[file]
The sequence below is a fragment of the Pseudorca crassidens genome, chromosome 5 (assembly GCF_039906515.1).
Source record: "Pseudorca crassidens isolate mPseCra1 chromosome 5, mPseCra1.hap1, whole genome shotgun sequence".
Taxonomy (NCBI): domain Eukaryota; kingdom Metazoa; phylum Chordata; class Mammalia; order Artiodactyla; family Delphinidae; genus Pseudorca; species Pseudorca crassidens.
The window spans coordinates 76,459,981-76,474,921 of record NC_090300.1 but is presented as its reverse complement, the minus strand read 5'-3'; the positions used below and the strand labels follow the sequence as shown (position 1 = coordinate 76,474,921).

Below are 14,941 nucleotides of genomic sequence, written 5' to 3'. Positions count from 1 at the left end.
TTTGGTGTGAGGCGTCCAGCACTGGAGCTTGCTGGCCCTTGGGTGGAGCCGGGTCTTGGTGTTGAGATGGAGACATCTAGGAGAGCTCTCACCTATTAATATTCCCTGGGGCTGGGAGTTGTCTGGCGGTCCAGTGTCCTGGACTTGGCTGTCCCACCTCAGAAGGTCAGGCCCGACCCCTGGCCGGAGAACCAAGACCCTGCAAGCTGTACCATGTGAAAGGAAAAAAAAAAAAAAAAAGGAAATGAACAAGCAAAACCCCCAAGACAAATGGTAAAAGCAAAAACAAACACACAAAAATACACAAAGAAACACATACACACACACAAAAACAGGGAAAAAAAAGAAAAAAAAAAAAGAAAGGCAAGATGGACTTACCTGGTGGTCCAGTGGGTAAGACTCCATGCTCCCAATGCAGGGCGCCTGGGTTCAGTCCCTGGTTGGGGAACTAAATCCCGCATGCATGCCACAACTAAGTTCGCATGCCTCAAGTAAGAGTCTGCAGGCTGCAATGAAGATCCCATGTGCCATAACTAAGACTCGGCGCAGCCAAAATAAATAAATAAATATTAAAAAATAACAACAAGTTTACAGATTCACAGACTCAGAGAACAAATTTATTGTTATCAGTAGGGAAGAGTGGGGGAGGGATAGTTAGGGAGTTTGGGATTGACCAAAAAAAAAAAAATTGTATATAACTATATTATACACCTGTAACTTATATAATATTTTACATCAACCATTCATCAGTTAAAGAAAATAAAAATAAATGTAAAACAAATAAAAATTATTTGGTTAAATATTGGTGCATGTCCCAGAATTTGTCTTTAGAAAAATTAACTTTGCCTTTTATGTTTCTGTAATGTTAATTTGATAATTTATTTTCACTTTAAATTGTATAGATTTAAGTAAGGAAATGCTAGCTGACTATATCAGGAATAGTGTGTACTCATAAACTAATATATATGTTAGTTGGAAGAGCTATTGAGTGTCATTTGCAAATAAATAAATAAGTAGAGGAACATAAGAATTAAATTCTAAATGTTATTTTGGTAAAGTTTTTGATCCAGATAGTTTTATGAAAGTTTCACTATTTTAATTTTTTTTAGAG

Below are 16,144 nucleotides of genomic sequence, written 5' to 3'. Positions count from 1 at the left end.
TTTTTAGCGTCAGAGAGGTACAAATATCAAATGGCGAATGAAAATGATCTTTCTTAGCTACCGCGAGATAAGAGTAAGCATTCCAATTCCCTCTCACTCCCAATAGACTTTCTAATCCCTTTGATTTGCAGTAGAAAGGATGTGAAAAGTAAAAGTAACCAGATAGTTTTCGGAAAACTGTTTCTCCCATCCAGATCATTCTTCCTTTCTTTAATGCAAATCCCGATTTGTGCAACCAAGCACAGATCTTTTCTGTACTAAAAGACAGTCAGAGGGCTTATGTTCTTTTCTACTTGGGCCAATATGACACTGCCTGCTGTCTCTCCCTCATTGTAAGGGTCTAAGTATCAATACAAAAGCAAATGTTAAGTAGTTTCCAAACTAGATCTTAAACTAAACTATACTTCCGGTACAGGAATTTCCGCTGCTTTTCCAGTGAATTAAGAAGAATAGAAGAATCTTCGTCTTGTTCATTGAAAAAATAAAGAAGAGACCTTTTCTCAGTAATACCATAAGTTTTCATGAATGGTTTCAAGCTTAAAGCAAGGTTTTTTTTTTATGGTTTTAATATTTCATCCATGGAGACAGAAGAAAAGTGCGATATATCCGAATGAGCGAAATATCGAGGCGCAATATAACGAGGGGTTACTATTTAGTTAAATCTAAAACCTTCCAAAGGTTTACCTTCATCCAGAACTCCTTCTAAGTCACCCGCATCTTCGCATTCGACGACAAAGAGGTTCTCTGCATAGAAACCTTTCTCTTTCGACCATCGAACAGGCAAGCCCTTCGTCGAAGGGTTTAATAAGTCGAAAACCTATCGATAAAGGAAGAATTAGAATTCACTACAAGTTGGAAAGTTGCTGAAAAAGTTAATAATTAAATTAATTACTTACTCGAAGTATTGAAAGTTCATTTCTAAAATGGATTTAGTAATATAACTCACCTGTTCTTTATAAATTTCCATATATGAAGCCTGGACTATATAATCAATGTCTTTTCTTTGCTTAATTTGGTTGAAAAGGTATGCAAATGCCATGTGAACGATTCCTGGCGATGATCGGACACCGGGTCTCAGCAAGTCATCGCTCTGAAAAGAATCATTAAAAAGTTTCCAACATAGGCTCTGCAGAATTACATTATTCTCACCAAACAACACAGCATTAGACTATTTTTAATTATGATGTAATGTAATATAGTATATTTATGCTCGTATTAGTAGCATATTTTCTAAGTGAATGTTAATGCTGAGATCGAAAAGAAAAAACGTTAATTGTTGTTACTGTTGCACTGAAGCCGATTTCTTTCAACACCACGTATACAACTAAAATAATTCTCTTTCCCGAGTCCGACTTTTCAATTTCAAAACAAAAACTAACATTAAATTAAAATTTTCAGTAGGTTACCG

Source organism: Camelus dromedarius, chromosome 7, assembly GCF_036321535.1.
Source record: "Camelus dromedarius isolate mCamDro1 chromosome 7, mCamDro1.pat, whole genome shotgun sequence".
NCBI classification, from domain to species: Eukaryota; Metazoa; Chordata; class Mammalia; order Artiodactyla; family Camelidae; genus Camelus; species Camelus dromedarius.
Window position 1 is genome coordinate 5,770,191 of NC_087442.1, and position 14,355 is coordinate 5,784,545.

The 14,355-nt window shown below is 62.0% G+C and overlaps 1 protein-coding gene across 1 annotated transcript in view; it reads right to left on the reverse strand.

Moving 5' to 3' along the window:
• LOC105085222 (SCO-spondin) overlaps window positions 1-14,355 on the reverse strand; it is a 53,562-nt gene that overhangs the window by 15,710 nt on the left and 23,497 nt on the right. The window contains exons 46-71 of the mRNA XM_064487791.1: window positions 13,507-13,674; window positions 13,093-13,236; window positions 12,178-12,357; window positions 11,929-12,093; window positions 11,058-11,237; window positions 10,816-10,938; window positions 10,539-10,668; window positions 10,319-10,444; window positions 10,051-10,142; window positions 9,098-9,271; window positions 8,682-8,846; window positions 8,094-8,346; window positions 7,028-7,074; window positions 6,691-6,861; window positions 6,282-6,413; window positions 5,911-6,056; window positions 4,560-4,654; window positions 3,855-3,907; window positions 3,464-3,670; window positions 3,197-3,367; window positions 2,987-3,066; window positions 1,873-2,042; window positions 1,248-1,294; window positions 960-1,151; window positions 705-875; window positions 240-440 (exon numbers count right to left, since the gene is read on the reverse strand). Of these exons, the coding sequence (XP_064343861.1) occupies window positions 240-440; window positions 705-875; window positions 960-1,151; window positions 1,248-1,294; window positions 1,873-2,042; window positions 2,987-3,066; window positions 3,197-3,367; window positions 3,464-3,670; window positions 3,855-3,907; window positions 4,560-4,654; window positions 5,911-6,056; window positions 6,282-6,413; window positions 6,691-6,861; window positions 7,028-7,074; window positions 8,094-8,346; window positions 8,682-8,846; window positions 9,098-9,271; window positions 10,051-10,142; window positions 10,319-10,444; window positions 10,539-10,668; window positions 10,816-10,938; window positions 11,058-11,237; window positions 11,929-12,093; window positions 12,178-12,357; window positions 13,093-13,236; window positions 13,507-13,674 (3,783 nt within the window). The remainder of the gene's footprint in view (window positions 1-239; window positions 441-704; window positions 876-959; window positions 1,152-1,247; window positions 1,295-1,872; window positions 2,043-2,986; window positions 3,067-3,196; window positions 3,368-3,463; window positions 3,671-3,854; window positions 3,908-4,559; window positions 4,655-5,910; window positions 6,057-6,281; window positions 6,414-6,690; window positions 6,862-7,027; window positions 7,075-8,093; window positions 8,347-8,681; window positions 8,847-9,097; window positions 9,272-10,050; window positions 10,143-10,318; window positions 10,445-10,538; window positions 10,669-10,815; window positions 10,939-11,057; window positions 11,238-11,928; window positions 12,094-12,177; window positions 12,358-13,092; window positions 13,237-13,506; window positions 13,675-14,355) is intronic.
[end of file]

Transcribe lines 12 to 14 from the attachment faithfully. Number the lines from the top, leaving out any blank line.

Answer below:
Window position 1 is genome coordinate 5,770,191 of NC_087442.1, and position 14,355 is coordinate 5,784,545.

The 14,355-nt window shown below is 62.0% G+C and overlaps 1 protein-coding gene across 1 annotated transcript in view; it reads right to left on the reverse strand.

Moving 5' to 3' along the window: